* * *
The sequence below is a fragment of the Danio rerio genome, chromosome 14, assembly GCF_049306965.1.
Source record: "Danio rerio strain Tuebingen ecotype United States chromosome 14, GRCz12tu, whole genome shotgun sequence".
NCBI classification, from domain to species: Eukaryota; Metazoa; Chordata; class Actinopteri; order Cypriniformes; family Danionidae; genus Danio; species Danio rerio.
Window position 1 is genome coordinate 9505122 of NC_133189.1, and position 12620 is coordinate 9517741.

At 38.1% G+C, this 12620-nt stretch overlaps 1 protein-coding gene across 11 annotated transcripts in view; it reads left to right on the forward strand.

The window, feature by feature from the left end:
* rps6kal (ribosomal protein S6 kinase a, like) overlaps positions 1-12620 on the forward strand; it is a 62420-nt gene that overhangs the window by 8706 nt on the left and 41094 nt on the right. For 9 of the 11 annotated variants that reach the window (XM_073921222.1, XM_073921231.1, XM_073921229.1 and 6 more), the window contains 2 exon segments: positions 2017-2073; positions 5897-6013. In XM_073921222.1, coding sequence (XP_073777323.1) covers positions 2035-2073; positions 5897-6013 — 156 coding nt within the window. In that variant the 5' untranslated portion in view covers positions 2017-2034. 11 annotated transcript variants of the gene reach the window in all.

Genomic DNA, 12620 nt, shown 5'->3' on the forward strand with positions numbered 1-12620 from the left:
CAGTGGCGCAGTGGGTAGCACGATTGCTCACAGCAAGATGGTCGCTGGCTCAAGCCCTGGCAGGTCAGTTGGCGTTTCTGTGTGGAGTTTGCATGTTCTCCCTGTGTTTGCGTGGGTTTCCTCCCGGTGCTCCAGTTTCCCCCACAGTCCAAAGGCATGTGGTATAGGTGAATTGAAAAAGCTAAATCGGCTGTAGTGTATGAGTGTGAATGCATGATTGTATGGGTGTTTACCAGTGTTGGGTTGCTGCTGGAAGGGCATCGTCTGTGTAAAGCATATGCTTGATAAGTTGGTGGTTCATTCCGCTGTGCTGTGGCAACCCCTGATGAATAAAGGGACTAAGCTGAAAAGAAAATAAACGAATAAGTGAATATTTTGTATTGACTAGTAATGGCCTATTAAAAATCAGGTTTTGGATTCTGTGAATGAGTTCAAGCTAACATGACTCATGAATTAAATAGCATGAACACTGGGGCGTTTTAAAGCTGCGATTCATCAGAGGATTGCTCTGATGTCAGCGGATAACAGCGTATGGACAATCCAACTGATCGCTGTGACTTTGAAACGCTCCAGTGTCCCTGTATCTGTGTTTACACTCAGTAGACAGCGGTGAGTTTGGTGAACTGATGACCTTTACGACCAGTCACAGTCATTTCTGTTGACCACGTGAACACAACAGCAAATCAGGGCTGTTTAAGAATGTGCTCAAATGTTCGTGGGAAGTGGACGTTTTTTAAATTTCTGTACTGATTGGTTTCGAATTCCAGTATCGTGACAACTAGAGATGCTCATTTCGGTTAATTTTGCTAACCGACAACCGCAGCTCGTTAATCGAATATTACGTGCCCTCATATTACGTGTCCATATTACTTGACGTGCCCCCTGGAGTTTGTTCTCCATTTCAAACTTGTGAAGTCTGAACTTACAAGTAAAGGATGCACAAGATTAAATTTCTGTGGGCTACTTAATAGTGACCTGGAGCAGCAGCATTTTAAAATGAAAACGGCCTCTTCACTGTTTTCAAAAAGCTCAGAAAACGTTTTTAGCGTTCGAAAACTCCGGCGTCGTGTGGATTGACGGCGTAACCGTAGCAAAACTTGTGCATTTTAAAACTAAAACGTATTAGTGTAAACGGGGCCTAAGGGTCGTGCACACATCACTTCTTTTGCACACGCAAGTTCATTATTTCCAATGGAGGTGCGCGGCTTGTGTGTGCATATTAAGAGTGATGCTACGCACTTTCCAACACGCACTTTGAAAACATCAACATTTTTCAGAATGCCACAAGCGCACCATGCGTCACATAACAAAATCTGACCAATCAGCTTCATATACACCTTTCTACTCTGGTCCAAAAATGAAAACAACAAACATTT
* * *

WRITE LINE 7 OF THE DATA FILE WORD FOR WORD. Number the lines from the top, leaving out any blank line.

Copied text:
* rps6kal (ribosomal protein S6 kinase a, like) overlaps positions 1-12620 on the forward strand; it is a 62420-nt gene that overhangs the window by 8706 nt on the left and 41094 nt on the right. For 9 of the 11 annotated variants that reach the window (XM_073921222.1, XM_073921231.1, XM_073921229.1 and 6 more), the window contains 2 exon segments: positions 2017-2073; positions 5897-6013. In XM_073921222.1, coding sequence (XP_073777323.1) covers positions 2035-2073; positions 5897-6013 — 156 coding nt within the window. In that variant the 5' untranslated portion in view covers positions 2017-2034. 11 annotated transcript variants of the gene reach the window in all.